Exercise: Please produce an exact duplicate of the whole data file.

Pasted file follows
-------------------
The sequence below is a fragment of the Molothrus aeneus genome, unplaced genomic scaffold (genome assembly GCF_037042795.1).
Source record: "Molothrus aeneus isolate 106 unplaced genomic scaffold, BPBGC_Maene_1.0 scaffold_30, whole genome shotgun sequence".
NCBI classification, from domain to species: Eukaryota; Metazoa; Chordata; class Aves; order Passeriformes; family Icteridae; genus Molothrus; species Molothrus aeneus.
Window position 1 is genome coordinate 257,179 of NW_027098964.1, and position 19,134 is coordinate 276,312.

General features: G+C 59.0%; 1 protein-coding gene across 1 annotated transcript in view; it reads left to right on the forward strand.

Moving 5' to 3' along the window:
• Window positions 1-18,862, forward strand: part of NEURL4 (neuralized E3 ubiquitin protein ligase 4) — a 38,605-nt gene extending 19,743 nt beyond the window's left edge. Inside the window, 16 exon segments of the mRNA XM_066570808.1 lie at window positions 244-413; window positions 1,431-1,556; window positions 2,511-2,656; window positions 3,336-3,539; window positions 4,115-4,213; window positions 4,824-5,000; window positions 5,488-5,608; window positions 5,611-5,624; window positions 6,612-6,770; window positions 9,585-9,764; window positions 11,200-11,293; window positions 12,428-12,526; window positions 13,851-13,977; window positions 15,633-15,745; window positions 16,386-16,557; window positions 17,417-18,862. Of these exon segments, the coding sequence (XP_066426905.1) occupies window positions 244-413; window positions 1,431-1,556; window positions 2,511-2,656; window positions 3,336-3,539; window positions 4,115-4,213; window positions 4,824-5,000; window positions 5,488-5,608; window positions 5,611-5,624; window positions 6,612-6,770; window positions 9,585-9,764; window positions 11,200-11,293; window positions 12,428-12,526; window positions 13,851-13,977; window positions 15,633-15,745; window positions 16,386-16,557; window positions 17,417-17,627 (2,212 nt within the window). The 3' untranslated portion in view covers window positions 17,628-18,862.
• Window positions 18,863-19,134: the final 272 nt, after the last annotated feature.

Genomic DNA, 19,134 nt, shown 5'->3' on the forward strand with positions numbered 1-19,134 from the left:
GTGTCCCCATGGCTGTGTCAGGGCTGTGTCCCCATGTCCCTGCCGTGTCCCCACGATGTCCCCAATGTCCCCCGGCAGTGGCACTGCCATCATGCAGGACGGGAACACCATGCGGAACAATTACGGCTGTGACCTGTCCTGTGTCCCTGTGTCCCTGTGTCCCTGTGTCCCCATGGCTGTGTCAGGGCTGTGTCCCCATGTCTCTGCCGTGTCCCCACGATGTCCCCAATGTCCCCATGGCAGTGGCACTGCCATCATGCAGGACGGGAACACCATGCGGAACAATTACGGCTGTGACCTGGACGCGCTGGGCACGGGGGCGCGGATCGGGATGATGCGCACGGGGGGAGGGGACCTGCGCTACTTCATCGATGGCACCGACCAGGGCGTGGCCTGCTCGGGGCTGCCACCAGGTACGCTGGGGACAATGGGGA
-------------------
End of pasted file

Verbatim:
The sequence below is a fragment of the Molothrus aeneus genome, unplaced genomic scaffold (genome assembly GCF_037042795.1).
Source record: "Molothrus aeneus isolate 106 unplaced genomic scaffold, BPBGC_Maene_1.0 scaffold_30, whole genome shotgun sequence".
NCBI classification, from domain to species: Eukaryota; Metazoa; Chordata; class Aves; order Passeriformes; family Icteridae; genus Molothrus; species Molothrus aeneus.
Window position 1 is genome coordinate 257,179 of NW_027098964.1, and position 19,134 is coordinate 276,312.

General features: G+C 59.0%; 1 protein-coding gene across 1 annotated transcript in view; it reads left to right on the forward strand.

Moving 5' to 3' along the window:
• Window positions 1-18,862, forward strand: part of NEURL4 (neuralized E3 ubiquitin protein ligase 4) — a 38,605-nt gene extending 19,743 nt beyond the window's left edge. Inside the window, 16 exon segments of the mRNA XM_066570808.1 lie at window positions 244-413; window positions 1,431-1,556; window positions 2,511-2,656; window positions 3,336-3,539; window positions 4,115-4,213; window positions 4,824-5,000; window positions 5,488-5,608; window positions 5,611-5,624; window positions 6,612-6,770; window positions 9,585-9,764; window positions 11,200-11,293; window positions 12,428-12,526; window positions 13,851-13,977; window positions 15,633-15,745; window positions 16,386-16,557; window positions 17,417-18,862. Of these exon segments, the coding sequence (XP_066426905.1) occupies window positions 244-413; window positions 1,431-1,556; window positions 2,511-2,656; window positions 3,336-3,539; window positions 4,115-4,213; window positions 4,824-5,000; window positions 5,488-5,608; window positions 5,611-5,624; window positions 6,612-6,770; window positions 9,585-9,764; window positions 11,200-11,293; window positions 12,428-12,526; window positions 13,851-13,977; window positions 15,633-15,745; window positions 16,386-16,557; window positions 17,417-17,627 (2,212 nt within the window). The 3' untranslated portion in view covers window positions 17,628-18,862.
• Window positions 18,863-19,134: the final 272 nt, after the last annotated feature.

Genomic DNA, 19,134 nt, shown 5'->3' on the forward strand with positions numbered 1-19,134 from the left:
GTGTCCCCATGGCTGTGTCAGGGCTGTGTCCCCATGTCCCTGCCGTGTCCCCACGATGTCCCCAATGTCCCCCGGCAGTGGCACTGCCATCATGCAGGACGGGAACACCATGCGGAACAATTACGGCTGTGACCTGTCCTGTGTCCCTGTGTCCCTGTGTCCCTGTGTCCCCATGGCTGTGTCAGGGCTGTGTCCCCATGTCTCTGCCGTGTCCCCACGATGTCCCCAATGTCCCCATGGCAGTGGCACTGCCATCATGCAGGACGGGAACACCATGCGGAACAATTACGGCTGTGACCTGGACGCGCTGGGCACGGGGGCGCGGATCGGGATGATGCGCACGGGGGGAGGGGACCTGCGCTACTTCATCGATGGCACCGACCAGGGCGTGGCCTGCTCGGGGCTGCCACCAGGTACGCTGGGGACAATGGGGA